The product delivers. The product in this case is the candidate. No amount of great advertising can make up for a bad product as marketing and advertising gurus repeatedly reiterate. The electorate must have evidence that the candidate can truly deliver.
Find a single-minded, credible value proposition that becomes the campaign’s platform or battlecry. Here rests the candidate’s benefit statement, otherwise known in marketing parlance as the value proposition. Because trust is an important driver in the candidate and electorate relationship, a candidate’s value proposition must somehow fit into the electorate’s prior or stock knowledge of what the candidate has done in the past. The value proposition does not have to be unique in this case, but the electorate knows that the candidate is able to deliver better results.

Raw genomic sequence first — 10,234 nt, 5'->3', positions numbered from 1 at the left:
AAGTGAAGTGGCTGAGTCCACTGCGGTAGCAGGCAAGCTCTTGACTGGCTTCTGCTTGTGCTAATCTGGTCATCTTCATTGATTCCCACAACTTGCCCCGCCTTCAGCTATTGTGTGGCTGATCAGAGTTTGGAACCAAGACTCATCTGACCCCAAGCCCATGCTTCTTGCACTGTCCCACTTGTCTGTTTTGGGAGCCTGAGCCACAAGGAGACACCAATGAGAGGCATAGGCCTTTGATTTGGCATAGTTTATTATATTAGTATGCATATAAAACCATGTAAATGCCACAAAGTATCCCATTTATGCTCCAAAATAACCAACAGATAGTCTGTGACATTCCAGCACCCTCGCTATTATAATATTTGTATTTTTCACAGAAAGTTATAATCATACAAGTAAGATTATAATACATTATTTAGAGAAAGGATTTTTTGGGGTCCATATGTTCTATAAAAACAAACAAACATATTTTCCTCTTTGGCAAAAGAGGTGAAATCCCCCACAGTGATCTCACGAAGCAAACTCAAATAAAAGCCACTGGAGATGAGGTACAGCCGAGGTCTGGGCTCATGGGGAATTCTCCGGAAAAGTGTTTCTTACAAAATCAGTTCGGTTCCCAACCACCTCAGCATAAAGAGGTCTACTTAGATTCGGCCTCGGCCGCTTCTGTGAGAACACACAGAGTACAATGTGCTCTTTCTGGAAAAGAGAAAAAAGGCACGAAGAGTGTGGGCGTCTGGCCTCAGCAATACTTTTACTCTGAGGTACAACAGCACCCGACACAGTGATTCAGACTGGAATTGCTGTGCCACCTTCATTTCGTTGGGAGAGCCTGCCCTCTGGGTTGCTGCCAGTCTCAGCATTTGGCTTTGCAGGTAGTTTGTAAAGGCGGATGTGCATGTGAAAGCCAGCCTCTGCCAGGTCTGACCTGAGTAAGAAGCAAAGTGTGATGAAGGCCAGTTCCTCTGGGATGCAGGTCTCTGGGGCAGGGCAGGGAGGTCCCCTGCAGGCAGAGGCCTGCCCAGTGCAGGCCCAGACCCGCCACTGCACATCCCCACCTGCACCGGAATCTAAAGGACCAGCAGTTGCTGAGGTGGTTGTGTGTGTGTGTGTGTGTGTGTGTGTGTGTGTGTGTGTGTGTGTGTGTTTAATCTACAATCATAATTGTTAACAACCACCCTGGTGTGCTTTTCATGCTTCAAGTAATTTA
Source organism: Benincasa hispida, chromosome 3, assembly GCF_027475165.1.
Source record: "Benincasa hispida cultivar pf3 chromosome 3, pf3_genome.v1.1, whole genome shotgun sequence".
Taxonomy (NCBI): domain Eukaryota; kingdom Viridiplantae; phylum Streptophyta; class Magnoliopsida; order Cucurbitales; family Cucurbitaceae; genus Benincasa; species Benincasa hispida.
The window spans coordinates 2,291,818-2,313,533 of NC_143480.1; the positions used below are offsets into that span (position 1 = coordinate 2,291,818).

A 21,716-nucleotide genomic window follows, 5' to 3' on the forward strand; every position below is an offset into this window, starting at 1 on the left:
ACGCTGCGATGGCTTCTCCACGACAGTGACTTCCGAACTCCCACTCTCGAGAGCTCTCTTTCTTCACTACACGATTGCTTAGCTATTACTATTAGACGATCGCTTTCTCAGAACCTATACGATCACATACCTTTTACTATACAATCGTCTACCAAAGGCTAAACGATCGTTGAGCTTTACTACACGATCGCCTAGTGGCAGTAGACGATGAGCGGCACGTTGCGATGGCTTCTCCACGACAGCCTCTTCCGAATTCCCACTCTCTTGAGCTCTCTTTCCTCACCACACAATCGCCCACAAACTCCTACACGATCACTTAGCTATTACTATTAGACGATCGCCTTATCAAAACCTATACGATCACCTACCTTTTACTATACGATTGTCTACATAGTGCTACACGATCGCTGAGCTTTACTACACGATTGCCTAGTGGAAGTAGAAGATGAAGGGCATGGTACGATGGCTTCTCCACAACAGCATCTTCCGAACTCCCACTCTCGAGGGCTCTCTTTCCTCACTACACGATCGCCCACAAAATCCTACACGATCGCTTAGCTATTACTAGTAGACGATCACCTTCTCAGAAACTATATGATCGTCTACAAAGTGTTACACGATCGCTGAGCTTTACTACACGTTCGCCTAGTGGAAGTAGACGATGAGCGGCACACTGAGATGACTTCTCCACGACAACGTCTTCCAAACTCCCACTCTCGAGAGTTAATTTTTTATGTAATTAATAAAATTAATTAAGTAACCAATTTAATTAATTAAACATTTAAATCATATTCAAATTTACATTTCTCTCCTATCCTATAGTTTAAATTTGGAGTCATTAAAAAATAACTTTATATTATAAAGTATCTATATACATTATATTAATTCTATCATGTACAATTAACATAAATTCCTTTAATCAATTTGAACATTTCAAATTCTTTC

In a journal article by Thorson et. al. titled “Effects of Issue-Image Strategies In Political Commercials” it was stressed that there is greater voting intent and a lot more positive attitude towards candidates who single-mindedly address an issue or topic of electorate concern.
Most local political advertising though, rely on generic messages and motherhood statements while attempting to address a host of issues that leave the electorate wondering what the candidate really wants to say.
Enhance the packaging. Just like products or services, political candidates must be made-over to become more appealing and likeable by the prospective electorate. Nonetheless, packaging can only enhance the product and not change the product altogether. Assuming that the product is truly good, the finer details that will make the product more personable, physically appealing and engaging must be addressed e.g. warm, spirited attitude and behavior; speech; clothing; hairstyle, etc.
Create memorable ads that sell the candidate. Intrusiveness or the advertising’s ability to catch the viewer’s attention and memorability are just two of the key elements of successful ads. What is more important is the advertising material’s indicative ability to turn in voting intent. Measured through research, this tells the political marketer whether the advertising campaign is able to convince the electorate to take a step to exert his voting right and cast the vote in favor of the candidate.